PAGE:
They finally reach the constable, and he exposits that Buck had been in the hospital all day, so there was no way he could be the killer. He also tells them not to trust Muffy and to wait for his arrival by boat. Chaz and his Boyd Crowder hair try to calm Nikki, who has decided to swim to the mainland, but when she returns to her room to get the rest of her stuff, she finds Chaz dead in her bed with his penis sliced off. She turns and is confronted by the killer. Kit and Rob find their dead bodies along with Harv’s, who has been hogtied and strung up in Muffy’s bedroom. It appears as if the constable has arrived, but when they reach his boat, they find him missing, along with a letter warning the local cops that the violent Ms. St. John, who had been in an insane asylum for the previous three years, has now escaped. This makes no sense, as Muffy had been in Vassar with them for that time. The letter does make them think back to how weird Muffy had been acting all weekend. The couple sneak back into the house and find two separate growth charts – one for Muffy and one for her twin, Buffy, the other Ms. St. John. They realize that they had been spending their weekend with Muffy’s insane twin, Buffy, and that Muffy was actually missing. A trail of blood leads them to the severed head of their hostess stuffed behind a painting in the basement. Upstairs, they are confronted by a knife wielding Buffy who chases Kit into the living room, where she finds all of her friends calmly waiting for her. They all yell, “April Fool’s!” The entire weekend is an April Fool’s Day joke, a dress rehearsal for Muffy’s idea to turn her island vacation home into a murder mystery bed and breakfast. She had used her friends as Guinea pigs to test out her idea. Things come to light – the ferryman and the constable were in on the staged event, Skip is actually Muffy’s twin brother, not her cousin, and Buck the deckhand is, in fact, a special effects and makeup guru who made the severed heads, dead bodies and bleeding wounds. The friends all celebrate Muffy’s success with champagne. That night, as Muffy is stumbling to her room, she finds a wrapped jack-in-the-box. As she tenses for the jack to spring out, the bookish Nan pops up behind her and slices her throat. Muffy screams, but then realizes she is not really bleeding. The knife is a stage prop and the blood is fake. This time, the joke is on her.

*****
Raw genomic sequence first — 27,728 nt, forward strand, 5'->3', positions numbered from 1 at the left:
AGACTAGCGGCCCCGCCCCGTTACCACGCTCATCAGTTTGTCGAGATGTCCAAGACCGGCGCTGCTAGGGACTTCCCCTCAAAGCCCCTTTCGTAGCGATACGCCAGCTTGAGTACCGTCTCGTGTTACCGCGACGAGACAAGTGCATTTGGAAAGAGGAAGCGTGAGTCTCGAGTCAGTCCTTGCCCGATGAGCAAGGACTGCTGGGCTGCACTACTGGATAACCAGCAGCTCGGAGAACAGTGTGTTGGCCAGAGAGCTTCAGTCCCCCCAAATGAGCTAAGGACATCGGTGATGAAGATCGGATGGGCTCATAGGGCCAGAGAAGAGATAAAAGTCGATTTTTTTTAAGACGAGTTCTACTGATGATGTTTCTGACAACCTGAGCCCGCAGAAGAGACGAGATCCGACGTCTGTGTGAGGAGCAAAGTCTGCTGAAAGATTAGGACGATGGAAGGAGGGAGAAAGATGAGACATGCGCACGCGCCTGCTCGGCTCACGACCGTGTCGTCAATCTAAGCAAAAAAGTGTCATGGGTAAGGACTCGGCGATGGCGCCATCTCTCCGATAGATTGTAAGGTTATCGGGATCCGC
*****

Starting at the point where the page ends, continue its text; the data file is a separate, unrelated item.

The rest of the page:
At the same time a thriller, spoof and comedy, April Fool’s Day turned the Horror movie idea on its collective ear, using stereotypical slasher tropes to lead the audience into what they thought would be a conventional ending, only to pull the rug out from under them by switching up not only the finale, but the film’s entire makeup. Not until the meta Horror Scream (1996) ten years later would another movie pull off such a spectacular, genre-wrenching twist. There are two alternate endings to the film. One has Skip going crazy and attempting to murder Muffy out of jealousy, getting himself killed by Rob in the process. This matches the finale in the movie novelization by Jeff Rovin. The other ending had Skip taking the place of Nan as the one to jokingly kill Muffy. AllMovie said, “Amid the glut of gory horror films that clogged the cable schedules and cineplexes in the wake of Halloween and Friday the 13th, April Fool’s Day stands out as a fairly restrained exercise in the ’80s teen-slasher genre,” adding that it “has more roller-coaster thrills than most slasher flicks with five times the gore.” With a budget of five million dollars, April Fool’s Day managed to pull in close to thirteen million dollars at the box office, even though critics at Rotten Tomatoes only give the film a 36% rotten rating. There have been three separate DVD releases – in 2002 as a standalone, in 2007 combined with Tales From the Darkside: The Movie (1990) and Graveyard Shift (1990), and in 2008 with My Bloody Valentine (1981), just in time for the Butcher Brothers straight-to-video remake starring Taylor Cole, Josh Henderson and Scout Taylor-Thompson that was released on March 25th. A one-of-a-kind movie with a jaw-dropping twist, April Fool’s Day is the perfect trick to play on even the most hardcore Horror fan.